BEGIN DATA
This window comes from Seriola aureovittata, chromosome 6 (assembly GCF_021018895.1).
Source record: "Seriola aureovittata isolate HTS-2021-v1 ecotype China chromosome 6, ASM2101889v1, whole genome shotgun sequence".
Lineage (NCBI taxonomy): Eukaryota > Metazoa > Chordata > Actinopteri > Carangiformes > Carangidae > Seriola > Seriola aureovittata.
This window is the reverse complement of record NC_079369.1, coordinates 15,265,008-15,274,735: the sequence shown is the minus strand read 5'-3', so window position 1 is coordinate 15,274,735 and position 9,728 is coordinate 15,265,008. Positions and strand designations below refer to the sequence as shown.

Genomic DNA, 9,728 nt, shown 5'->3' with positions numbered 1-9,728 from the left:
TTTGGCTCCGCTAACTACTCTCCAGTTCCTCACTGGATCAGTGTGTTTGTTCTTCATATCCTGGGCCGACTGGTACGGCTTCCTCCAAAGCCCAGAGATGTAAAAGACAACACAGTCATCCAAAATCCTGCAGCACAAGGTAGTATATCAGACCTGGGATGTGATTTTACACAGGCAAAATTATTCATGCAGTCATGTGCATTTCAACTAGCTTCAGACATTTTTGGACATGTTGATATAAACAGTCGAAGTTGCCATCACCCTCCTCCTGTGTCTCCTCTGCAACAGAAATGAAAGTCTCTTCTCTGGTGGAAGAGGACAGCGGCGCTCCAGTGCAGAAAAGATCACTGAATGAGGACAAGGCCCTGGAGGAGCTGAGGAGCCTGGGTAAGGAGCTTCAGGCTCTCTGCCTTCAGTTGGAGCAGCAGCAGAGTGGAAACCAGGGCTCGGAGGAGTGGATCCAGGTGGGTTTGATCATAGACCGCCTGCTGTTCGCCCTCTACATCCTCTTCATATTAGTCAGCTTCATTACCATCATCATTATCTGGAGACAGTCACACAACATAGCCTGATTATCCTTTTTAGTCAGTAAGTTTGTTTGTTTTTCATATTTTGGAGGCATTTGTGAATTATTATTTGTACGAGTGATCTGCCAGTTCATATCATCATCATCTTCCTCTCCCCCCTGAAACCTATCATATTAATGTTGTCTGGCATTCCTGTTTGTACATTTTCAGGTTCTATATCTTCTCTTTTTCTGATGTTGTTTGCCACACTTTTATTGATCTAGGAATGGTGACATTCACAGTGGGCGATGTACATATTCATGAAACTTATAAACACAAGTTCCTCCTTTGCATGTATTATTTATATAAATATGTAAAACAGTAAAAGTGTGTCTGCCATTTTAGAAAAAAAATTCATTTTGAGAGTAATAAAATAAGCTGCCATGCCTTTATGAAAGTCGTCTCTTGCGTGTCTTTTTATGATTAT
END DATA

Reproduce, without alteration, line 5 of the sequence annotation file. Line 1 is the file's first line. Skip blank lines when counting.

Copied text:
Genomic DNA, 9,728 nt, shown 5'->3' with positions numbered 1-9,728 from the left: